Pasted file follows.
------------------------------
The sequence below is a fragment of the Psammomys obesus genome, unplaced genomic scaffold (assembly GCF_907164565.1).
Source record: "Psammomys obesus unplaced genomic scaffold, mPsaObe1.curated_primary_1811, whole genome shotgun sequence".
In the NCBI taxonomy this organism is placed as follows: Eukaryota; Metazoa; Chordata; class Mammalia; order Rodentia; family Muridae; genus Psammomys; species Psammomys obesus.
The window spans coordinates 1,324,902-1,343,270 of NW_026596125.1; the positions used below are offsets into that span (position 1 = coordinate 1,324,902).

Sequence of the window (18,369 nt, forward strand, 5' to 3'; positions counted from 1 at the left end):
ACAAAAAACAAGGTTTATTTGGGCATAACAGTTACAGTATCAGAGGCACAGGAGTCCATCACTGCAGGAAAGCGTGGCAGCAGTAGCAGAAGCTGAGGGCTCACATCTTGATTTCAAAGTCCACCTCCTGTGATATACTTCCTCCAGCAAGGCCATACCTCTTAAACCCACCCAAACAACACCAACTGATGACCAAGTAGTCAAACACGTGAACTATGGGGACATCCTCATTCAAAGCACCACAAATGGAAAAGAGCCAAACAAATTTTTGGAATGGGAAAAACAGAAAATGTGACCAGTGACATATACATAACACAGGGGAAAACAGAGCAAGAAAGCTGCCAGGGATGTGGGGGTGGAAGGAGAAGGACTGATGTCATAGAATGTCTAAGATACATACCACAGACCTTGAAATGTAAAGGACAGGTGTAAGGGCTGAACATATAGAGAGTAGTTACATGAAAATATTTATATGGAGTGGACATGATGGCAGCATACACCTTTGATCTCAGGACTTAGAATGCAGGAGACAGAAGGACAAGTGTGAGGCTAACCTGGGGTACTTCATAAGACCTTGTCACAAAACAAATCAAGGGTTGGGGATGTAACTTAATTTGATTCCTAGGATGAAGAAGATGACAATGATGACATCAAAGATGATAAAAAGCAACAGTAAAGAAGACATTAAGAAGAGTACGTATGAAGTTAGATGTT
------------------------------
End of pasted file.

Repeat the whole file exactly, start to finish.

The sequence below is a fragment of the Psammomys obesus genome, unplaced genomic scaffold (assembly GCF_907164565.1).
Source record: "Psammomys obesus unplaced genomic scaffold, mPsaObe1.curated_primary_1811, whole genome shotgun sequence".
In the NCBI taxonomy this organism is placed as follows: Eukaryota; Metazoa; Chordata; class Mammalia; order Rodentia; family Muridae; genus Psammomys; species Psammomys obesus.
The window spans coordinates 1,324,902-1,343,270 of NW_026596125.1; the positions used below are offsets into that span (position 1 = coordinate 1,324,902).

Sequence of the window (18,369 nt, forward strand, 5' to 3'; positions counted from 1 at the left end):
ACAAAAAACAAGGTTTATTTGGGCATAACAGTTACAGTATCAGAGGCACAGGAGTCCATCACTGCAGGAAAGCGTGGCAGCAGTAGCAGAAGCTGAGGGCTCACATCTTGATTTCAAAGTCCACCTCCTGTGATATACTTCCTCCAGCAAGGCCATACCTCTTAAACCCACCCAAACAACACCAACTGATGACCAAGTAGTCAAACACGTGAACTATGGGGACATCCTCATTCAAAGCACCACAAATGGAAAAGAGCCAAACAAATTTTTGGAATGGGAAAAACAGAAAATGTGACCAGTGACATATACATAACACAGGGGAAAACAGAGCAAGAAAGCTGCCAGGGATGTGGGGGTGGAAGGAGAAGGACTGATGTCATAGAATGTCTAAGATACATACCACAGACCTTGAAATGTAAAGGACAGGTGTAAGGGCTGAACATATAGAGAGTAGTTACATGAAAATATTTATATGGAGTGGACATGATGGCAGCATACACCTTTGATCTCAGGACTTAGAATGCAGGAGACAGAAGGACAAGTGTGAGGCTAACCTGGGGTACTTCATAAGACCTTGTCACAAAACAAATCAAGGGTTGGGGATGTAACTTAATTTGATTCCTAGGATGAAGAAGATGACAATGATGACATCAAAGATGATAAAAAGCAACAGTAAAGAAGACATTAAGAAGAGTACGTATGAAGTTAGATGTT